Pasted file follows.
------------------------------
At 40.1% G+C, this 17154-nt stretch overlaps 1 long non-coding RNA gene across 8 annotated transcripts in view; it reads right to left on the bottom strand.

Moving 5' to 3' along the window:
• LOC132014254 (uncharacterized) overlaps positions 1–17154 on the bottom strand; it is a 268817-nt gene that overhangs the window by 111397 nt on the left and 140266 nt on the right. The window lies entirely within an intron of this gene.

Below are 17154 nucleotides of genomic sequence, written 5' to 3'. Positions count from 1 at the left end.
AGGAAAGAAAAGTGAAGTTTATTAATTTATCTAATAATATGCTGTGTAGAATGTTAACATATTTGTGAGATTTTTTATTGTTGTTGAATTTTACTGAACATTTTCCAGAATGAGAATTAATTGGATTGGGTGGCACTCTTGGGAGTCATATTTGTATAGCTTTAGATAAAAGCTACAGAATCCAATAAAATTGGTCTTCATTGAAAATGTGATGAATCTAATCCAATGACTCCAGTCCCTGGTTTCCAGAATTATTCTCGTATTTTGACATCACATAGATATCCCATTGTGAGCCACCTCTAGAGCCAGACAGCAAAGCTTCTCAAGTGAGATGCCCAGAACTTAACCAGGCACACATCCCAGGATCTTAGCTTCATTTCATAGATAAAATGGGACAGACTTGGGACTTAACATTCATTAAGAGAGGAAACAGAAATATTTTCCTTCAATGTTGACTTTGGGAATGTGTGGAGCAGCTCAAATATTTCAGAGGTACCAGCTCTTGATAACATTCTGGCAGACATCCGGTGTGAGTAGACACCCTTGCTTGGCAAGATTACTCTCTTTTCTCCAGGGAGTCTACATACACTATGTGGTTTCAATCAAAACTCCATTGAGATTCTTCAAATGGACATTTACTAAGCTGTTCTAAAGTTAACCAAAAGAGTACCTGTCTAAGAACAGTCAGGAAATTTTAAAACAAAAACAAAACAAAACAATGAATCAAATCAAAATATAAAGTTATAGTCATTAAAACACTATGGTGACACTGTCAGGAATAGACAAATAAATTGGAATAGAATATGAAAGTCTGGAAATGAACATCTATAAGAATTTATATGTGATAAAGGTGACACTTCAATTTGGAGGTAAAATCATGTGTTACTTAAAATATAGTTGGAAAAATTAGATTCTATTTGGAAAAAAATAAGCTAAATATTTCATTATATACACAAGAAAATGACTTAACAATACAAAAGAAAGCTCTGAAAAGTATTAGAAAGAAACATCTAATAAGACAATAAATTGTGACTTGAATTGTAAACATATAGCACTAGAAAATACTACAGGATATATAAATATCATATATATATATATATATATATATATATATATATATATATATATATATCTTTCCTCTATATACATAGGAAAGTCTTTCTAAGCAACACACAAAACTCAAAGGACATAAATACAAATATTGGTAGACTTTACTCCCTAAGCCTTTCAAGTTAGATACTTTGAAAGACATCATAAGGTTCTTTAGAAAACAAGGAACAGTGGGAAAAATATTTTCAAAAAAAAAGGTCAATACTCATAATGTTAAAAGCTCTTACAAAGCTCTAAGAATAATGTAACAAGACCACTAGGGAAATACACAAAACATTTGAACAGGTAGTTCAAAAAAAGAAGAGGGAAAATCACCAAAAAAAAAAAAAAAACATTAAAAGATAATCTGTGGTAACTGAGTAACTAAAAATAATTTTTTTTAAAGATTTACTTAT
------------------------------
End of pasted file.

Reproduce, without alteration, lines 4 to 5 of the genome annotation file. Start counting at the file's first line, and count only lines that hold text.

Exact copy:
Below are 17154 nucleotides of genomic sequence, written 5' to 3'. Positions count from 1 at the left end.
AGGAAAGAAAAGTGAAGTTTATTAATTTATCTAATAATATGCTGTGTAGAATGTTAACATATTTGTGAGATTTTTTATTGTTGTTGAATTTTACTGAACATTTTCCAGAATGAGAATTAATTGGATTGGGTGGCACTCTTGGGAGTCATATTTGTATAGCTTTAGATAAAAGCTACAGAATCCAATAAAATTGGTCTTCATTGAAAATGTGATGAATCTAATCCAATGACTCCAGTCCCTGGTTTCCAGAATTATTCTCGTATTTTGACATCACATAGATATCCCATTGTGAGCCACCTCTAGAGCCAGACAGCAAAGCTTCTCAAGTGAGATGCCCAGAACTTAACCAGGCACACATCCCAGGATCTTAGCTTCATTTCATAGATAAAATGGGACAGACTTGGGACTTAACATTCATTAAGAGAGGAAACAGAAATATTTTCCTTCAATGTTGACTTTGGGAATGTGTGGAGCAGCTCAAATATTTCAGAGGTACCAGCTCTTGATAACATTCTGGCAGACATCCGGTGTGAGTAGACACCCTTGCTTGGCAAGATTACTCTCTTTTCTCCAGGGAGTCTACATACACTATGTGGTTTCAATCAAAACTCCATTGAGATTCTTCAAATGGACATTTACTAAGCTGTTCTAAAGTTAACCAAAAGAGTACCTGTCTAAGAACAGTCAGGAAATTTTAAAACAAAAACAAAACAAAACAATGAATCAAATCAAAATATAAAGTTATAGTCATTAAAACACTATGGTGACACTGTCAGGAATAGACAAATAAATTGGAATAGAATATGAAAGTCTGGAAATGAACATCTATAAGAATTTATATGTGATAAAGGTGACACTTCAATTTGGAGGTAAAATCATGTGTTACTTAAAATATAGTTGGAAAAATTAGATTCTATTTGGAAAAAAATAAGCTAAATATTTCATTATATACACAAGAAAATGACTTAACAATACAAAAGAAAGCTCTGAAAAGTATTAGAAAGAAACATCTAATAAGACAATAAATTGTGACTTGAATTGTAAACATATAGCACTAGAAAATACTACAGGATATATAAATATCATATATATATATATATATATATATATATATATATATATATATATATATCTTTCCTCTATATACATAGGAAAGTCTTTCTAAGCAACACACAAAACTCAAAGGACATAAATACAAATATTGGTAGACTTTACTCCCTAAGCCTTTCAAGTTAGATACTTTGAAAGACATCATAAGGTTCTTTAGAAAACAAGGAACAGTGGGAAAAATATTTTCAAAAAAAAAGGTCAATACTCATAATGTTAAAAGCTCTTACAAAGCTCTAAGAATAATGTAACAAGACCACTAGGGAAATACACAAAACATTTGAACAGGTAGTTCAAAAAAAGAAGAGGGAAAATCACCAAAAAAAAAAAAAAAACATTAAAAGATAATCTGTGGTAACTGAGTAACTAAAAATAATTTTTTTTAAAGATTTACTTAT